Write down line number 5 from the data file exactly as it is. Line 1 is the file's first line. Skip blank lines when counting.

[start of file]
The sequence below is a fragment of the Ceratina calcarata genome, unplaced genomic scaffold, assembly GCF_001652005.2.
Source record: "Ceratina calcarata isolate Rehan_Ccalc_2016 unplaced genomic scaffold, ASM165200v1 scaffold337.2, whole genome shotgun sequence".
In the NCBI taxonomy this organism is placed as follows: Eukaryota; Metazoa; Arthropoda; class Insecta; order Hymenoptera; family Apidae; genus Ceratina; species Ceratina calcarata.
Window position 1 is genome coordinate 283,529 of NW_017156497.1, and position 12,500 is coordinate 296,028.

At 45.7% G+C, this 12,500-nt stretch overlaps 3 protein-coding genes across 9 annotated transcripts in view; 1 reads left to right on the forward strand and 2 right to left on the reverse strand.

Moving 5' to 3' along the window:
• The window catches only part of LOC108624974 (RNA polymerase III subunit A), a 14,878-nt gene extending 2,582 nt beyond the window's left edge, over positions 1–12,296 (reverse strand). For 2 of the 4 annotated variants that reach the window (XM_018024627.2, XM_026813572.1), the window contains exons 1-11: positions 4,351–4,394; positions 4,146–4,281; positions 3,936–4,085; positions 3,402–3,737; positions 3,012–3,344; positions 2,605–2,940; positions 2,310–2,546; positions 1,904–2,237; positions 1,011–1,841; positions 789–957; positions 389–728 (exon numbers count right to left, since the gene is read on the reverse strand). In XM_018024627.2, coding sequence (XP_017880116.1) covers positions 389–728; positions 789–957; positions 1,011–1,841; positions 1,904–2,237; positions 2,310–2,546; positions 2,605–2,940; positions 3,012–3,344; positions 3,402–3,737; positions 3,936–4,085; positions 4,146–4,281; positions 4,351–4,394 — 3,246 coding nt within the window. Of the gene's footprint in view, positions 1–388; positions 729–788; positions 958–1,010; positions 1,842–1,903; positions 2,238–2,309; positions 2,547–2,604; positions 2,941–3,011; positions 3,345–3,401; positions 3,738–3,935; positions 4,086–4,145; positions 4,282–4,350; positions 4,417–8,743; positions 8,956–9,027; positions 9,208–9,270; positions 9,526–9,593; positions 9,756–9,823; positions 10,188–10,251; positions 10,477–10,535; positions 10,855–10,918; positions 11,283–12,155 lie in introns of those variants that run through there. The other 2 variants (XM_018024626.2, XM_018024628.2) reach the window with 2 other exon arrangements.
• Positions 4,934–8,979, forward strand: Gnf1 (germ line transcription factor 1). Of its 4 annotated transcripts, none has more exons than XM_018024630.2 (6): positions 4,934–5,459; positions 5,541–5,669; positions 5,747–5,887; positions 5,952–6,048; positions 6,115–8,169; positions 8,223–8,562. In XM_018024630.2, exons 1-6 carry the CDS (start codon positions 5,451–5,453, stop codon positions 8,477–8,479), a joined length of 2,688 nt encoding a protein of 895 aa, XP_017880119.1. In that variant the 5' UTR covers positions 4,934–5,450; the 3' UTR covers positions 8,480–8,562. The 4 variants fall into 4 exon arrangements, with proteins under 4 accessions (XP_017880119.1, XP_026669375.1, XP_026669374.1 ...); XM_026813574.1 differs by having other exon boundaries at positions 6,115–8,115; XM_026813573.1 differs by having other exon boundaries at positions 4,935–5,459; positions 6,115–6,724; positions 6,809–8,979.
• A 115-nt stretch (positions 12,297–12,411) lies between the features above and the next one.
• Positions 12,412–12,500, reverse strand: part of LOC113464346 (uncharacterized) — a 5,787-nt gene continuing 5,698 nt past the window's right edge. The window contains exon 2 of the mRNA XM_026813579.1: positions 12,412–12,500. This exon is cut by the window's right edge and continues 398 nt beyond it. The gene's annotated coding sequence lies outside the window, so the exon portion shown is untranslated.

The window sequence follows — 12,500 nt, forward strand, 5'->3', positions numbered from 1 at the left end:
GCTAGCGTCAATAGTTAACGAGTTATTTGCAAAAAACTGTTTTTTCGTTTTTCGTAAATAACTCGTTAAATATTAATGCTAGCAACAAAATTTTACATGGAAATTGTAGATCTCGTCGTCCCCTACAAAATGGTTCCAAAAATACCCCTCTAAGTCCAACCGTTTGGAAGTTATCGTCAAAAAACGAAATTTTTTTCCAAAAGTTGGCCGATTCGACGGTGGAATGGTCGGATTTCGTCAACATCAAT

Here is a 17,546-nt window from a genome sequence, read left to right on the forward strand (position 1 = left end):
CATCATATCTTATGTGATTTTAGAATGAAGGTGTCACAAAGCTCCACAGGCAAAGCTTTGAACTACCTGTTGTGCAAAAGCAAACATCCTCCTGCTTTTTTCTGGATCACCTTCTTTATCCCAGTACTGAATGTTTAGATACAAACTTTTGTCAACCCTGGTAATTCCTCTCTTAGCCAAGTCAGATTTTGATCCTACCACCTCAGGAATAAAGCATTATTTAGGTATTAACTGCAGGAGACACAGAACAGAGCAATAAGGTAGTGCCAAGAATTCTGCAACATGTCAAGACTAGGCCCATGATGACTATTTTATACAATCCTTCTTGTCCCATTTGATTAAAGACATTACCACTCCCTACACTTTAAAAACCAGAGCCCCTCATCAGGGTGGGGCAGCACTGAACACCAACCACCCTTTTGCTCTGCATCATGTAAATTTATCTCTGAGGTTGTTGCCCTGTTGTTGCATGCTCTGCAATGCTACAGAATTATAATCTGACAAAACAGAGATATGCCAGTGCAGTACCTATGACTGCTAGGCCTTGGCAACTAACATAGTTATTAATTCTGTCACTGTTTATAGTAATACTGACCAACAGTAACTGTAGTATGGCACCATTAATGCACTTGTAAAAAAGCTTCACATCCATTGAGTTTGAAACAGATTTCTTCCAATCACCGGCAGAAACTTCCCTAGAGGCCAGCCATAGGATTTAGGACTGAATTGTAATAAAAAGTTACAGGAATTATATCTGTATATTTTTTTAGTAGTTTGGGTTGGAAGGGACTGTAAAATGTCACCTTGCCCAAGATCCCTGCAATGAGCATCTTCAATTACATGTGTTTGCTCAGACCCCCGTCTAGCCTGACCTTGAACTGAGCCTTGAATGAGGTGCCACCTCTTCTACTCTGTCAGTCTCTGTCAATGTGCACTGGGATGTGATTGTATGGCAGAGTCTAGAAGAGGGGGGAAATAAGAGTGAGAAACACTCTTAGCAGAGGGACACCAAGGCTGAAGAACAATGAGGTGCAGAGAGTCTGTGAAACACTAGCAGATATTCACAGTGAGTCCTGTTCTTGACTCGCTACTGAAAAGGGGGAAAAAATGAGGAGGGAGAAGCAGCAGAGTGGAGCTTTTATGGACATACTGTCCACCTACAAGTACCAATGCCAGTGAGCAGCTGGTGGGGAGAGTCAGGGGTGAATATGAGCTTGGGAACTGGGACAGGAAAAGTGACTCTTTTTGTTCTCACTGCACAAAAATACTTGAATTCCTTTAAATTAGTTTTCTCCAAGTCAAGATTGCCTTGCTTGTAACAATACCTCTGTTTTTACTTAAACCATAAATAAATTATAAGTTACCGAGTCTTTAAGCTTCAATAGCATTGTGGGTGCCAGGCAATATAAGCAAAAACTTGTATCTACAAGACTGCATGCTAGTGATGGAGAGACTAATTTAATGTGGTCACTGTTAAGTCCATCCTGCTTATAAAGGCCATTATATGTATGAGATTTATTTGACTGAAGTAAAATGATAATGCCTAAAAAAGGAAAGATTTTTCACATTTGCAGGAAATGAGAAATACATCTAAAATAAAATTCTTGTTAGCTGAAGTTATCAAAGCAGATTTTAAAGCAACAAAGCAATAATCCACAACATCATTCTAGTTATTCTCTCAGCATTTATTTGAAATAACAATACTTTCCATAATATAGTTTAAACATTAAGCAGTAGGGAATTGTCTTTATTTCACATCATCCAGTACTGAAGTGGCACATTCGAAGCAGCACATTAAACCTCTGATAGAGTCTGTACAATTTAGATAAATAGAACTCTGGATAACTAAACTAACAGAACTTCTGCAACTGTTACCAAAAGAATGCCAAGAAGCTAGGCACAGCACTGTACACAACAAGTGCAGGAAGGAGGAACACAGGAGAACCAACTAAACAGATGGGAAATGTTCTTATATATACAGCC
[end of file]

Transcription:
At 45.7% G+C, this 12,500-nt stretch overlaps 3 protein-coding genes across 9 annotated transcripts in view; 1 reads left to right on the forward strand and 2 right to left on the reverse strand.